“This amounts to cheating. We should take action”. Agitation was overflowing in my voice.
“This is Unethical. The rule is clear. He is not someone new. He has been doing it for years. He should be aware of the rules “, My friend shouted.
However, Mr. Anil just smiled and said “Let us not assume things”
“Do you mean to say that he is unaware of the rules. The fact that he has been around for so many years in this field makes me feel certain about his knowledge”, my friend quipped.
“You are in this position for almost a year now. Are you in touch with the changes in the rules. These rules keep changing” Anil replied calmly.
He went on to prove his point by questioning our knowledge around our work area. We failed.
I got the message.
Quite often, we are in a rush to conclude and paint people or situation with the color that pops up in our mind.
Relax. Take a breath. Assumptions are the deadliest weapons of destruction. It can thwart trust in a relationship within seconds. It can derail one’s progress in a field in nanoseconds.
How often you paint the picture or drive your decisions, without questioning the assumptions?
Ray Dalio, Founder of Bridgewater Associates, talks about a particular lowest point in time in his life where he lost the business he built and was impelled to borrow $4,000 from his father to restart his business. The biggest lesson he learned from that episode is from the statement “I am right” to the question “How am I right?”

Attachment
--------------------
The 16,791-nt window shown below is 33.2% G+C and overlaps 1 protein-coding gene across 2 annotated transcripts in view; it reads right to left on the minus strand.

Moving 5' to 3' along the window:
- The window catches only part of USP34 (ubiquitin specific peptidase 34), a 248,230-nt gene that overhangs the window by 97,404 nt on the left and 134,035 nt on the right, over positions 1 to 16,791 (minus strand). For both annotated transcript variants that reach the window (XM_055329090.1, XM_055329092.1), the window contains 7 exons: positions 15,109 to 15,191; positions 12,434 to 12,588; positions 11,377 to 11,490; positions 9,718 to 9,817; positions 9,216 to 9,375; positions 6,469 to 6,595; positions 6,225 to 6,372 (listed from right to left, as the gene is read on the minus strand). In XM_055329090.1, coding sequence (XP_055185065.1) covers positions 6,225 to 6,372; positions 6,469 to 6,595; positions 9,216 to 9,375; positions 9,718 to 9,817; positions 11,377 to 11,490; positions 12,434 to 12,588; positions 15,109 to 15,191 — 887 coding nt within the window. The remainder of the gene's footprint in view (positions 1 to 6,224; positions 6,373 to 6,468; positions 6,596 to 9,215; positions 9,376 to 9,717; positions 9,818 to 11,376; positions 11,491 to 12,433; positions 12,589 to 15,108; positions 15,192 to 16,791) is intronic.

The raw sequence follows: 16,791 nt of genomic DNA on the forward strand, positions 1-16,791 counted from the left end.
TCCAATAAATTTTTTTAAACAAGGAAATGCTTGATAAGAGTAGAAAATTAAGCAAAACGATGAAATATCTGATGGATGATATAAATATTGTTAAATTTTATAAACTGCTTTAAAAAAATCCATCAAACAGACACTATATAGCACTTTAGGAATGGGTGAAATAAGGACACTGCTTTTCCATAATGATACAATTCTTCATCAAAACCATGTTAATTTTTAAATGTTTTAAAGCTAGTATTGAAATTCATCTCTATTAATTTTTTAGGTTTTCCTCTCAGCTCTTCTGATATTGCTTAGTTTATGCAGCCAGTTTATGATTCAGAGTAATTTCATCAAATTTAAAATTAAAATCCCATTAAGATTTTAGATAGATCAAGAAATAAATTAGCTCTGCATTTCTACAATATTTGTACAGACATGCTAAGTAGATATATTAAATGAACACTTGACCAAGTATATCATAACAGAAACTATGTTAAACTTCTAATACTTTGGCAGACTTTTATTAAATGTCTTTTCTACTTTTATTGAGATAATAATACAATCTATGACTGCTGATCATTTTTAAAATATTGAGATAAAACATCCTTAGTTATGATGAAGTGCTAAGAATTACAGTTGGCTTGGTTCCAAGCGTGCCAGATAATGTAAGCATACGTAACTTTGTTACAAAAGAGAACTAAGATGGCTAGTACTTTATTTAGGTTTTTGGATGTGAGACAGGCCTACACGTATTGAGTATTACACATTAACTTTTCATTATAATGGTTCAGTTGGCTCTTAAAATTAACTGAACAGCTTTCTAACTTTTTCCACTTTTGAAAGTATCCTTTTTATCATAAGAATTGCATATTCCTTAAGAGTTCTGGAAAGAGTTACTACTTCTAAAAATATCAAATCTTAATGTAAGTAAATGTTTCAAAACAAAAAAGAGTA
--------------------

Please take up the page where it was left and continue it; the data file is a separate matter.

Daniel Kahneman in his book “Thinking Fast and Slow” talks about two systems that are being followed in our mind. System 1 which is thinking fast and System 2 is thinking slow. In a layman’s language, System1 follows intuition and System 2 follows the logic and rationale.
Most of us identify ourselves with System 2. We assume that we are rational in our decisions. However, the fact remains that we engage System 1 in most situations. System 2 gets activated only when things turn too complex. System 1 works brilliantly in most situations but may not necessarily be in all situations.
One of the biggest problems with System 1 is that it seeks to quickly create a coherent, plausible story — an explanation for what is happening — by relying on associations and memories, pattern-matching, and assumptions. And System 1 will default to that plausible, convenient story — even if that story is based on incorrect information.
We need to consciously question the plausible story and activate our System 2 especially in situations where we tend to assume the intention of another person.
The starting point is volitional questioning of assumptions we make in our daily lives. In other words, a deliberate movement from the statement “I am right” to question “How am I right”